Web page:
Wednesday, May 2, 2007


It's embarrassing to admit this, but... too often, I find myself neglecting my eyes.

I just came back from running a DryEyeShop exhibit in San Diego at ASCRS (major international ophthalmology conference) where I spent four straight days talking to doctors and technicians about meibomian gland care, protective eyewear and so on.

And what was I doing with my own eyes all the while?

Definitely not practicing what I preach. I did almost nothing other than pop my sclerals in in the morning and pull them out at night. I barely even remembered to lubricate. As usual when I travel, I totally forgot to bring a rice baggy or tranquileyes goggle for my own use - and didn't particularly want to use any that had been handled all day by visitors to the exhibit. Not only that, but my sister and I drove to San Diego and back from Seattle. So my eyes were pretty much on their last legs by the time we got back. Nice to be back to my routine at last. They were so sore that last night I slopped Dwelle all over and put my goggle on. I woke up with my lashes so crusted over I had to soak my eyes with a washcloth, but it was worth it for the soothing feeling at the time.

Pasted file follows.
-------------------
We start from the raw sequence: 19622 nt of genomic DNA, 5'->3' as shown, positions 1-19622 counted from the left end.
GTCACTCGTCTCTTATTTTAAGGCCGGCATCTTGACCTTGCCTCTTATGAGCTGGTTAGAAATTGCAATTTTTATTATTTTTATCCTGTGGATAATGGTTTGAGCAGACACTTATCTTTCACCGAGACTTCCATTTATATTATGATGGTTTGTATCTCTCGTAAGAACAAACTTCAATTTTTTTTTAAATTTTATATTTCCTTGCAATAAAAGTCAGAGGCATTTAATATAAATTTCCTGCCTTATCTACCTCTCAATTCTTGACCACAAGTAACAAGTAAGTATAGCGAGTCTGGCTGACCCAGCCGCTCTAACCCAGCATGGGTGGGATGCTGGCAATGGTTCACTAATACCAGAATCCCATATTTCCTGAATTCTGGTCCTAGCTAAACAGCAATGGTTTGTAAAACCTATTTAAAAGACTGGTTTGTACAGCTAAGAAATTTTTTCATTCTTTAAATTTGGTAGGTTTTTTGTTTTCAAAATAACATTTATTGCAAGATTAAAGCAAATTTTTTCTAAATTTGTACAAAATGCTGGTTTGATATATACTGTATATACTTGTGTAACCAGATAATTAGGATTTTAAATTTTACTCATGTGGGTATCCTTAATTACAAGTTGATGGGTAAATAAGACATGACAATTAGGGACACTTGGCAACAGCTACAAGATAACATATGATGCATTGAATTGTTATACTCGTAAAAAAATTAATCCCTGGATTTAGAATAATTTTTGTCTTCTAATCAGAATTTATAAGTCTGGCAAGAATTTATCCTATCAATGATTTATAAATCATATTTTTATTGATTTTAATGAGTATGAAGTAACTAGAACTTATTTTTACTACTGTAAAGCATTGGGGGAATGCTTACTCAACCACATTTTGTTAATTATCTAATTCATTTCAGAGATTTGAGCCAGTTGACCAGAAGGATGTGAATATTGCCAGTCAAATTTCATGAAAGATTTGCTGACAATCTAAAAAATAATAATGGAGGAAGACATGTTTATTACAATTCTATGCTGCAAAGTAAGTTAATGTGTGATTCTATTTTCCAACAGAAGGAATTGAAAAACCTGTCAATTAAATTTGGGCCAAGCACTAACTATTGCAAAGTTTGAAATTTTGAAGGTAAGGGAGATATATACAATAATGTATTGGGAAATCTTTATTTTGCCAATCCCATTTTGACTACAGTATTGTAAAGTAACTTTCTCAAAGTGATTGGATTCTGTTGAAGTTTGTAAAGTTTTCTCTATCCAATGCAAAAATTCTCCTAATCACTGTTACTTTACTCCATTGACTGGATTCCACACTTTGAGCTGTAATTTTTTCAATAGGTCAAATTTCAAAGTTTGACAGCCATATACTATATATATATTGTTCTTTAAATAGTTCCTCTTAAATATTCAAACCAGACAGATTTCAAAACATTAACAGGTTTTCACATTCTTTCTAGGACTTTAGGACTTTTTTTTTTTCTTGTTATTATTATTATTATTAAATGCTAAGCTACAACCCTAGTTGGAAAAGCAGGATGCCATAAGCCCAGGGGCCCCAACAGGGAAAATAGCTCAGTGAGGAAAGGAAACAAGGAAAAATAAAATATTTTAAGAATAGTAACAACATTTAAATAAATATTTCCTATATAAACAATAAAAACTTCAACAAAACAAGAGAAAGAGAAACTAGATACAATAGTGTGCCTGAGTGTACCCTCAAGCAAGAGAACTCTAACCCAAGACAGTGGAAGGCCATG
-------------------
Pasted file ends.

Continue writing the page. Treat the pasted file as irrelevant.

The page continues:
Newsclip: Dry eye after PRK and 'sub bowmans keratomileusis'

Click here for brief article

Doctors reported at ASCRS in San Diego that the incidence of dry eye after PRK is comparable to that of 'sub bowman's keratomileusis', a new 'thin-flap' procedure using Intralase.

Dr. Stahl and colleagues examined 50 non-dry eye patients who underwent SBK in one eye and PRK in the contralateral eye. SBK flaps were created with an IntraLase femtosecond laser (Advanced Medical Optics) with a target thickness of 100 ┬Ám, she said.

"We've known historically that PRK has fewer dry eye symptoms than traditional LASIK," she said. "We wanted to assess the incidence and severity of dry eye findings and symptoms between a new thin-flap IntraLase procedure, which we're calling sub-Bowman's keratomileusis, and PRK."